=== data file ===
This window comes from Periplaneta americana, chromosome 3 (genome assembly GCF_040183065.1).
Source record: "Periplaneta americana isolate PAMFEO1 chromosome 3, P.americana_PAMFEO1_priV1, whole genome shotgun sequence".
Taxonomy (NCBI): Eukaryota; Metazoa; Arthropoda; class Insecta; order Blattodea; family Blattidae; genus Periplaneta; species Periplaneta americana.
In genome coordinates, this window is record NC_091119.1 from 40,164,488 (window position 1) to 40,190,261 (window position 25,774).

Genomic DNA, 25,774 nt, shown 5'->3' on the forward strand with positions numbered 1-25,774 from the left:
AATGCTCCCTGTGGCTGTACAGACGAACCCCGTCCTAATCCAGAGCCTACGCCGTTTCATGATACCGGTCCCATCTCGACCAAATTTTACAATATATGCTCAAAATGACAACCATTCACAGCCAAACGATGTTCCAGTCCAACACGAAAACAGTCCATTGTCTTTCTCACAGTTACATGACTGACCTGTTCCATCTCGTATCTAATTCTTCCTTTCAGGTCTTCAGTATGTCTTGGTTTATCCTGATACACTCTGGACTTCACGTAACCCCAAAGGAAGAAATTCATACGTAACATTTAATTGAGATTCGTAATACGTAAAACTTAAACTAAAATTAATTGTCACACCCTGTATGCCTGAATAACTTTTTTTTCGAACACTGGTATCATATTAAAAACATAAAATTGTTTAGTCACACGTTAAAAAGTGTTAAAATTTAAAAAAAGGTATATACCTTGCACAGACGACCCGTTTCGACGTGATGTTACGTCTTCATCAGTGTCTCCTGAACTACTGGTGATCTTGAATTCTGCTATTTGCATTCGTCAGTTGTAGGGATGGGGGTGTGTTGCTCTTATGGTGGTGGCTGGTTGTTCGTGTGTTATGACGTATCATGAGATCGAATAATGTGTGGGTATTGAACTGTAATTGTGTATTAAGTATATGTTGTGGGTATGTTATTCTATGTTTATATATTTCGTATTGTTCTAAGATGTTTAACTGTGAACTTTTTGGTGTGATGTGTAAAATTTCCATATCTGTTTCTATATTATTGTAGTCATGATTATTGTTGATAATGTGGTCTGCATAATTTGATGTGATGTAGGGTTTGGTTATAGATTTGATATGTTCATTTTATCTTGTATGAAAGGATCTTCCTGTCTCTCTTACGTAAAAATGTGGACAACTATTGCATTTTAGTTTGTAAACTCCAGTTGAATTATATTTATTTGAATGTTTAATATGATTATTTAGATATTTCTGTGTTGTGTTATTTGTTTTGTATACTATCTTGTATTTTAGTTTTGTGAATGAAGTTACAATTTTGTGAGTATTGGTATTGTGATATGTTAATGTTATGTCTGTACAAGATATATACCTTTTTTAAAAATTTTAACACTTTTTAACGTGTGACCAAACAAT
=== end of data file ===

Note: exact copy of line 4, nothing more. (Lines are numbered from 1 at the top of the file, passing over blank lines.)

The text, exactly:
In genome coordinates, this window is record NC_091119.1 from 40,164,488 (window position 1) to 40,190,261 (window position 25,774).